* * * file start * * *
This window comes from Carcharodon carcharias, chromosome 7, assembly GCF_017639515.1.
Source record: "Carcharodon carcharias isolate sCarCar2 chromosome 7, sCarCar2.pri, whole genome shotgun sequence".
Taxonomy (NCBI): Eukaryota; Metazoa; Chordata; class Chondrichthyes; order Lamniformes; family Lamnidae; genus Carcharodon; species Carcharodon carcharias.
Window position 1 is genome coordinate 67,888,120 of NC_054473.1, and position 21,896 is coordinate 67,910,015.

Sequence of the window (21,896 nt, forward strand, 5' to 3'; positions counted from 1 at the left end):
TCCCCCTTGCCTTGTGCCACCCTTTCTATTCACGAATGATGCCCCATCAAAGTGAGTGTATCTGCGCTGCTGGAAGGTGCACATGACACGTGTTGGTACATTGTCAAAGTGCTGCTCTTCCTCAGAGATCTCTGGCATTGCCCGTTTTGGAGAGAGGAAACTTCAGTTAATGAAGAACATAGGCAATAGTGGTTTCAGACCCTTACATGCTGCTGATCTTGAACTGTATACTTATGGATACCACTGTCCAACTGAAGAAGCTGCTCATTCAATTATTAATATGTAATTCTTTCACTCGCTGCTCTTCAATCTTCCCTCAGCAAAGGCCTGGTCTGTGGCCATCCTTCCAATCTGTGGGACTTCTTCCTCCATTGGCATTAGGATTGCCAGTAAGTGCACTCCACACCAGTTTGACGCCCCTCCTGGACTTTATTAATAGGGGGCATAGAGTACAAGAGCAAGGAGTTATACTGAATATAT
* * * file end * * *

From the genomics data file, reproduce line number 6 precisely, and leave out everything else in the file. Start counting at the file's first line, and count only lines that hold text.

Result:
TCCCCCTTGCCTTGTGCCACCCTTTCTATTCACGAATGATGCCCCATCAAAGTGAGTGTATCTGCGCTGCTGGAAGGTGCACATGACACGTGTTGGTACATTGTCAAAGTGCTGCTCTTCCTCAGAGATCTCTGGCATTGCCCGTTTTGGAGAGAGGAAACTTCAGTTAATGAAGAACATAGGCAATAGTGGTTTCAGACCCTTACATGCTGCTGATCTTGAACTGTATACTTATGGATACCACTGTCCAACTGAAGAAGCTGCTCATTCAATTATTAATATGTAATTCTTTCACTCGCTGCTCTTCAATCTTCCCTCAGCAAAGGCCTGGTCTGTGGCCATCCTTCCAATCTGTGGGACTTCTTCCTCCATTGGCATTAGGATTGCCAGTAAGTGCACTCCACACCAGTTTGACGCCCCTCCTGGACTTTATTAATAGGGGGCATAGAGTACAAGAGCAAGGAGTTATACTGAATATAT